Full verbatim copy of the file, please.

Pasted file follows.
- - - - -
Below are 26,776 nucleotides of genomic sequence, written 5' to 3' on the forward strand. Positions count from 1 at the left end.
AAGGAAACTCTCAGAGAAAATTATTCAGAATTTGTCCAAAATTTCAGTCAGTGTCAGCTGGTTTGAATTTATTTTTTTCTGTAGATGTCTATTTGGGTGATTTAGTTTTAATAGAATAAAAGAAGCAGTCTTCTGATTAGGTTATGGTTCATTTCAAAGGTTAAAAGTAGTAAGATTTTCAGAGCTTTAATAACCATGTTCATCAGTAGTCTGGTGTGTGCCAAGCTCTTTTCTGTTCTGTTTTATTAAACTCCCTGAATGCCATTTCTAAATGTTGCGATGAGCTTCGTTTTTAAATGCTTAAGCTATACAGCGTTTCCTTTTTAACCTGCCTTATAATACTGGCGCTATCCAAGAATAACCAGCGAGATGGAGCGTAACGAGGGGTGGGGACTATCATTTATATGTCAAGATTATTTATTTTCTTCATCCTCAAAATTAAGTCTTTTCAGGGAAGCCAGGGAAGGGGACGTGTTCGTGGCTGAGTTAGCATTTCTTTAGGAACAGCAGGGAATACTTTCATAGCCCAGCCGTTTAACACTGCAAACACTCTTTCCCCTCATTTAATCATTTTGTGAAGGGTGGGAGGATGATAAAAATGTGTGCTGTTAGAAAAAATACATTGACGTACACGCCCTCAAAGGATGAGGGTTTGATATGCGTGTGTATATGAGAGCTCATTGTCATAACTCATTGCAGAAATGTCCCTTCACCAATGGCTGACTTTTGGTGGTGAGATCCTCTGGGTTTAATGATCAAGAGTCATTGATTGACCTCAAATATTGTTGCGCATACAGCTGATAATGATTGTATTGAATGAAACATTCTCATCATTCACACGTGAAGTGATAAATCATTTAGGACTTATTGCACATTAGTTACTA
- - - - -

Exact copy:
Below are 26,776 nucleotides of genomic sequence, written 5' to 3' on the forward strand. Positions count from 1 at the left end.
AAGGAAACTCTCAGAGAAAATTATTCAGAATTTGTCCAAAATTTCAGTCAGTGTCAGCTGGTTTGAATTTATTTTTTTCTGTAGATGTCTATTTGGGTGATTTAGTTTTAATAGAATAAAAGAAGCAGTCTTCTGATTAGGTTATGGTTCATTTCAAAGGTTAAAAGTAGTAAGATTTTCAGAGCTTTAATAACCATGTTCATCAGTAGTCTGGTGTGTGCCAAGCTCTTTTCTGTTCTGTTTTATTAAACTCCCTGAATGCCATTTCTAAATGTTGCGATGAGCTTCGTTTTTAAATGCTTAAGCTATACAGCGTTTCCTTTTTAACCTGCCTTATAATACTGGCGCTATCCAAGAATAACCAGCGAGATGGAGCGTAACGAGGGGTGGGGACTATCATTTATATGTCAAGATTATTTATTTTCTTCATCCTCAAAATTAAGTCTTTTCAGGGAAGCCAGGGAAGGGGACGTGTTCGTGGCTGAGTTAGCATTTCTTTAGGAACAGCAGGGAATACTTTCATAGCCCAGCCGTTTAACACTGCAAACACTCTTTCCCCTCATTTAATCATTTTGTGAAGGGTGGGAGGATGATAAAAATGTGTGCTGTTAGAAAAAATACATTGACGTACACGCCCTCAAAGGATGAGGGTTTGATATGCGTGTGTATATGAGAGCTCATTGTCATAACTCATTGCAGAAATGTCCCTTCACCAATGGCTGACTTTTGGTGGTGAGATCCTCTGGGTTTAATGATCAAGAGTCATTGATTGACCTCAAATATTGTTGCGCATACAGCTGATAATGATTGTATTGAATGAAACATTCTCATCATTCACACGTGAAGTGATAAATCATTTAGGACTTATTGCACATTAGTTACTA